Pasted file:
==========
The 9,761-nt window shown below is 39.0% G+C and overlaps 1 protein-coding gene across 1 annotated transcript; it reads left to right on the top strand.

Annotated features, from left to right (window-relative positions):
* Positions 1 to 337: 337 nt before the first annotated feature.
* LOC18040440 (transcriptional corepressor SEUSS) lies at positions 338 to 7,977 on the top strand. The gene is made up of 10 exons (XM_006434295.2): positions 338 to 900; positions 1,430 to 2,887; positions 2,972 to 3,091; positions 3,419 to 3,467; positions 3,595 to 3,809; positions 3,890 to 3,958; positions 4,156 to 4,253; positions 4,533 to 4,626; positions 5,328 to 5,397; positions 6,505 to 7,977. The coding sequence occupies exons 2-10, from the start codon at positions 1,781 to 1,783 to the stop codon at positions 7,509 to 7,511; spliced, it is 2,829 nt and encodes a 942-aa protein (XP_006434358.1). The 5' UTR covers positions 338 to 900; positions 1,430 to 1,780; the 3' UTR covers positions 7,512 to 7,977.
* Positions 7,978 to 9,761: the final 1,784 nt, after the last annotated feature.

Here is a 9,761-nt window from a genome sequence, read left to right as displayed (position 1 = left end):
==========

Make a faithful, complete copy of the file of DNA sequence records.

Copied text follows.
The 9,761-nt window shown below is 39.0% G+C and overlaps 1 protein-coding gene across 1 annotated transcript; it reads left to right on the top strand.

Annotated features, from left to right (window-relative positions):
* Positions 1 to 337: 337 nt before the first annotated feature.
* LOC18040440 (transcriptional corepressor SEUSS) lies at positions 338 to 7,977 on the top strand. The gene is made up of 10 exons (XM_006434295.2): positions 338 to 900; positions 1,430 to 2,887; positions 2,972 to 3,091; positions 3,419 to 3,467; positions 3,595 to 3,809; positions 3,890 to 3,958; positions 4,156 to 4,253; positions 4,533 to 4,626; positions 5,328 to 5,397; positions 6,505 to 7,977. The coding sequence occupies exons 2-10, from the start codon at positions 1,781 to 1,783 to the stop codon at positions 7,509 to 7,511; spliced, it is 2,829 nt and encodes a 942-aa protein (XP_006434358.1). The 5' UTR covers positions 338 to 900; positions 1,430 to 1,780; the 3' UTR covers positions 7,512 to 7,977.
* Positions 7,978 to 9,761: the final 1,784 nt, after the last annotated feature.

Here is a 9,761-nt window from a genome sequence, read left to right as displayed (position 1 = left end):